I don’t remember much after the opening tipoff. I recall us being behind 40-12 with five minutes remaining in the first half. That’s when the jeers began. From one end of the bar, a man shouted in a mock-female voice, “Look at Tyler Hansbrough! He’s so tough!”
“Yeah, he’s a real fighter!” an attractive blonde hollered from the other end of the bar. “Look Out Jayhawks!” she guffawed.
I kept my mouth shut and forced a smile. These weren’t Kansas fans; they were A.B.C. people—Anyone But Carolina. I couldn’t leave, so I took the abuse. The A.B.C.s never let up either. Final score: Kansas 84, U.N.C. 66.
Of course, nobody remembers us winning the following year. Most viewers flipped away from the 2009 N.C.A.A. Championship because the game against Michigan State wasn’t even close. We’d won all six of our tournament games by 12 points or more. In the Southern Regional final, we held Oklahoma’s fearsome Blake Griffin scoreless for most of the first half. But the world slept while all of that happened.
“You’re behaving like a spoiled child,” my buddy Zane says when I refuse to participate in this year’s N.C.A.A. tournament pool. “Your team won it all last year,” he adds. “Be a good sport and fill out a goddamn bracket.”
Zane coordinates the office pool and everybody plays. Whoever comes in dead last gets a consolation prize—double their entry fee. The last time my Tar Heels missed the dance was in 2003, and that year I had lowballed my bracket in hopes of winning the loser’s award. My fellow bracketeers found this abhorrent and voted me off the island an hour before the tournament began. I remind Zane of this, telling him, “I’m keeping my 20 bucks this time.”
Now, don’t get me wrong, I respect Duke. Their current lineup plays elegant, sophisticated ball.
Zane’s a generous guy. At the beginning of this season he took me to see my Tar Heels play in the “Coaches vs. Cancer” tournament at Madison Square Garden. I lived high on the hog—a Southern boy in New York City, watching his team shoot the lights out of the Garden? My Tar Heels decimated Ohio State with superb shot selection and a ruthless man-to-man defense. The Garden was awash in Carolina Blue. I wore my colors, sang the Carolina fight song, and stuffed myself with beer and soft pretzels.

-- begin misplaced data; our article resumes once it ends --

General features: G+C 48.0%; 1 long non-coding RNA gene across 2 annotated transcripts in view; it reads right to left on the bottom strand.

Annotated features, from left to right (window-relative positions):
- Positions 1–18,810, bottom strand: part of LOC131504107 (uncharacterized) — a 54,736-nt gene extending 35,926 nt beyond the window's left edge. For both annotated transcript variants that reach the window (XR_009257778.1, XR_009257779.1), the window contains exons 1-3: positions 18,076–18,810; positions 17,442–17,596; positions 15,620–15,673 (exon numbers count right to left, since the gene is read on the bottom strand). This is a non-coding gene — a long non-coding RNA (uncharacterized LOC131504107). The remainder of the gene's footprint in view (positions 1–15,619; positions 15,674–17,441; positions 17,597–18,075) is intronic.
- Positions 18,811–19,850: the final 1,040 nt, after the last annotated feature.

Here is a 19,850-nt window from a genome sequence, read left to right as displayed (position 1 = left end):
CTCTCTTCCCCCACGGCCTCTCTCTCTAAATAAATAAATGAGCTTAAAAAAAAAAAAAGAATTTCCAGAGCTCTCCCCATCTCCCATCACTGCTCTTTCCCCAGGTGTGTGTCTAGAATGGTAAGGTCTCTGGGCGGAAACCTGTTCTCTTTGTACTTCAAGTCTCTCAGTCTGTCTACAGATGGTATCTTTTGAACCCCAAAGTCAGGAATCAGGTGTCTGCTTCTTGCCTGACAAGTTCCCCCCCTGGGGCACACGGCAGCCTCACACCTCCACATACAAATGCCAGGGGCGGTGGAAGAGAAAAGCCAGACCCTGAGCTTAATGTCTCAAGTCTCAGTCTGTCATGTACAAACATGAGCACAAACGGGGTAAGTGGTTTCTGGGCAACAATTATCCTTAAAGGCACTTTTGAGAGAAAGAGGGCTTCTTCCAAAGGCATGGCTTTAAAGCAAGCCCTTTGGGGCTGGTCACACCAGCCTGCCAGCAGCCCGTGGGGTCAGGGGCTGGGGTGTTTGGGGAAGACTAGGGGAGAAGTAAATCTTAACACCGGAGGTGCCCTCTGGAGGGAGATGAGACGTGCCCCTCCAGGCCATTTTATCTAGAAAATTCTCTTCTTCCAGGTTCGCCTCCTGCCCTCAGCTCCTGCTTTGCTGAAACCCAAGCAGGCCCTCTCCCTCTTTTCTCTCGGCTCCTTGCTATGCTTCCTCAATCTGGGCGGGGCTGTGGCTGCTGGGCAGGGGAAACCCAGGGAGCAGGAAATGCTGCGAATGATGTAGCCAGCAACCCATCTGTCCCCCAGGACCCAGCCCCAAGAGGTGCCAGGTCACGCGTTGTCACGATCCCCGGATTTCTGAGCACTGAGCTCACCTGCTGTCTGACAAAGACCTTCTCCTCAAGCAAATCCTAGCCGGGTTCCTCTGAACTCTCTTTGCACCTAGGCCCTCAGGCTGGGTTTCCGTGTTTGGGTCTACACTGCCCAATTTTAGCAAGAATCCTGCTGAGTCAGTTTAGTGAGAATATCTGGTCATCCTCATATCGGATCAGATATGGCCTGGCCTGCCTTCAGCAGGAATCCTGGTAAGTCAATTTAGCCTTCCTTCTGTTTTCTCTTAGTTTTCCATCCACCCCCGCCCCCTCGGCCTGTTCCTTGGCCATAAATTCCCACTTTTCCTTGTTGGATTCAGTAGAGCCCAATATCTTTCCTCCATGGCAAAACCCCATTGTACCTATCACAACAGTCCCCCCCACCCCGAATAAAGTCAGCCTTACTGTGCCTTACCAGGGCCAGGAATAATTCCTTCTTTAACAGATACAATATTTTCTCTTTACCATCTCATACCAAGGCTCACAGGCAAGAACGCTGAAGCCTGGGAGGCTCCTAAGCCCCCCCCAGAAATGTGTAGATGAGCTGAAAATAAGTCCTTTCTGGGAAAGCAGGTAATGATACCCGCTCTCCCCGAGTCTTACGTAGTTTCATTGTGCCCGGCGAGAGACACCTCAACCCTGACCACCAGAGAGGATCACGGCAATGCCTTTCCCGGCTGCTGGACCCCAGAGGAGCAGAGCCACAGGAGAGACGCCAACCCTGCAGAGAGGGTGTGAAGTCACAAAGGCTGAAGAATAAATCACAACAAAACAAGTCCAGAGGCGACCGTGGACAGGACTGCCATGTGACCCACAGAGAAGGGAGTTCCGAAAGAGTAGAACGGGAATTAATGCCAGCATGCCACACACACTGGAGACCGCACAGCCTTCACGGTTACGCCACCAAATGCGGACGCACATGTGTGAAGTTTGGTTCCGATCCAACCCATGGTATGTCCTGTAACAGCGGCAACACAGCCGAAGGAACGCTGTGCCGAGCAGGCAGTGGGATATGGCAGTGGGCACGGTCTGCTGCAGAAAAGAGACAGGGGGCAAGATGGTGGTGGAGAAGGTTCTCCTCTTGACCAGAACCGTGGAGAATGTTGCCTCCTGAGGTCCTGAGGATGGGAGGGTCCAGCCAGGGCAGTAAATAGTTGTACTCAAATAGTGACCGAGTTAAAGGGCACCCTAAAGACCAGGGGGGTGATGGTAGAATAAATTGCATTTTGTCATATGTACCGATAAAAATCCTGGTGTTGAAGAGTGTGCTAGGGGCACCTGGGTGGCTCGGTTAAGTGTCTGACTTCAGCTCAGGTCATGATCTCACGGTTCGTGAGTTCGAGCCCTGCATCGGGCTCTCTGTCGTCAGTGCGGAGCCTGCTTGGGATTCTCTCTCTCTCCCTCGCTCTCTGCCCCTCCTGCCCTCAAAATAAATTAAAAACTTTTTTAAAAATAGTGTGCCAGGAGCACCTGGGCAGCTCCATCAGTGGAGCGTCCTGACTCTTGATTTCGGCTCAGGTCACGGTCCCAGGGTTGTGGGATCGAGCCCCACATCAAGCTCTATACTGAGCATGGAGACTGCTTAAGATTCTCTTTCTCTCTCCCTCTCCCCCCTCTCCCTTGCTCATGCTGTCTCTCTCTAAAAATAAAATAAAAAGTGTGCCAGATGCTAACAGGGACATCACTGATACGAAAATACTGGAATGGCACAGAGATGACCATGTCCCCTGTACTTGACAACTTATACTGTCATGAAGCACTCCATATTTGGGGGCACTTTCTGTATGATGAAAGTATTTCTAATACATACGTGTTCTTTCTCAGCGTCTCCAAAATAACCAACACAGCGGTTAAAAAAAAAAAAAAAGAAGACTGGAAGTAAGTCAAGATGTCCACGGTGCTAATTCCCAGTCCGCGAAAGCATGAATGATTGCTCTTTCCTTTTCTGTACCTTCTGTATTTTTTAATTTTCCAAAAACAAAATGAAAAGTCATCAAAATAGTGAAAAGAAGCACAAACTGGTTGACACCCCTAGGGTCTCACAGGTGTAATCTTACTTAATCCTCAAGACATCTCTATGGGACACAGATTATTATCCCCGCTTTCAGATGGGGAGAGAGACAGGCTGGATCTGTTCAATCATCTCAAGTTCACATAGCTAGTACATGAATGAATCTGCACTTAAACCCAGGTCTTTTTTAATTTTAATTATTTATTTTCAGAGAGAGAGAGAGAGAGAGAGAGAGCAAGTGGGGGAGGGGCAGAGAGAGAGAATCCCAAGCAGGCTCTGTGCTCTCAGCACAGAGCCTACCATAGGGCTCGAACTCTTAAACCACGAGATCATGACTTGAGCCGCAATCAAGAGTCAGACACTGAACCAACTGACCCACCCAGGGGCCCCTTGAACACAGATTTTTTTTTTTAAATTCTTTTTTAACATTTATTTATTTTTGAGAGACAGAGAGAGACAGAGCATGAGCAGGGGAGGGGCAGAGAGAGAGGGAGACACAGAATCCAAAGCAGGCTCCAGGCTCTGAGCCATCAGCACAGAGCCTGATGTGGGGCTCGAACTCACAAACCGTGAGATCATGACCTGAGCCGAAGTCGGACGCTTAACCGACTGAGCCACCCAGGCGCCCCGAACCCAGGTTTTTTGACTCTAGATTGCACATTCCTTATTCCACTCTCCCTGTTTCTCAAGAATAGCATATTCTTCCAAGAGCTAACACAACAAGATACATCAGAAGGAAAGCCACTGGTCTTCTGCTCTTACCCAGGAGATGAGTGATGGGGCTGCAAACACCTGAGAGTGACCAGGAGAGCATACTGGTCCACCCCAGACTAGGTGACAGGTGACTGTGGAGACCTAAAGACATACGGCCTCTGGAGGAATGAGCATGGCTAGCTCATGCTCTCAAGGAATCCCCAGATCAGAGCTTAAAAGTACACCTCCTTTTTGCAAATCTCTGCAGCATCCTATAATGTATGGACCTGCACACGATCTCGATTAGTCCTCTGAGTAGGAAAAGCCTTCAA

Thank God Zane invited someone else the following night, when Syracuse killed us, 87-71. Maybe you don’t follow college basketball, maybe you haven’t been informed that Carolina is currently finishing out one of its worst years—perhaps its worst season in its 100-year history—but for me, that’s the night when our season ended—November 20, 2009. Since then, I haven’t watched a basketball game outside the confines of my apartment.
I prefer watching my Tar Heels lose on the web. I can throw things. Spare myself public humiliation and huge bar tabs. This season we stunk so bad I sometimes resorted to reading online chatter from other viewers. A Duke coed made the most amusing comments. The fact that someone from Duke could be so insightful hurt real bad. Losing to the Blue Devils home and away caused even more pain. The U.N.C.-Duke basketball rivalry—aka The Battle for Tobacco Road—is the fiercest conflict in college sports, and we didn’t even show up to play.
I wish I had the maturity to play brackets this year. But through my own twisted reasoning, it makes sense that I sit this one out. Since my boys missed the dance, I’d feel obligated to pick a fellow A.C.C. team to win it all, and this year, the Blue Devils are clearly the best club in the conference. Now, don’t get me wrong, I respect Duke. Their current lineup plays elegant, sophisticated ball. But the Cameron Crazies reside eight miles away from my alma mater, and I just cannot root for my obstreperous, elitist, smug, hysterical neighbors to win a national championship.
I can’t wait until next year. I’ve lost faith in Jesus, but I still believe in my beloved Tar Heels. And to this day, I cannot believe that Mike Gminski never fouled out of a game.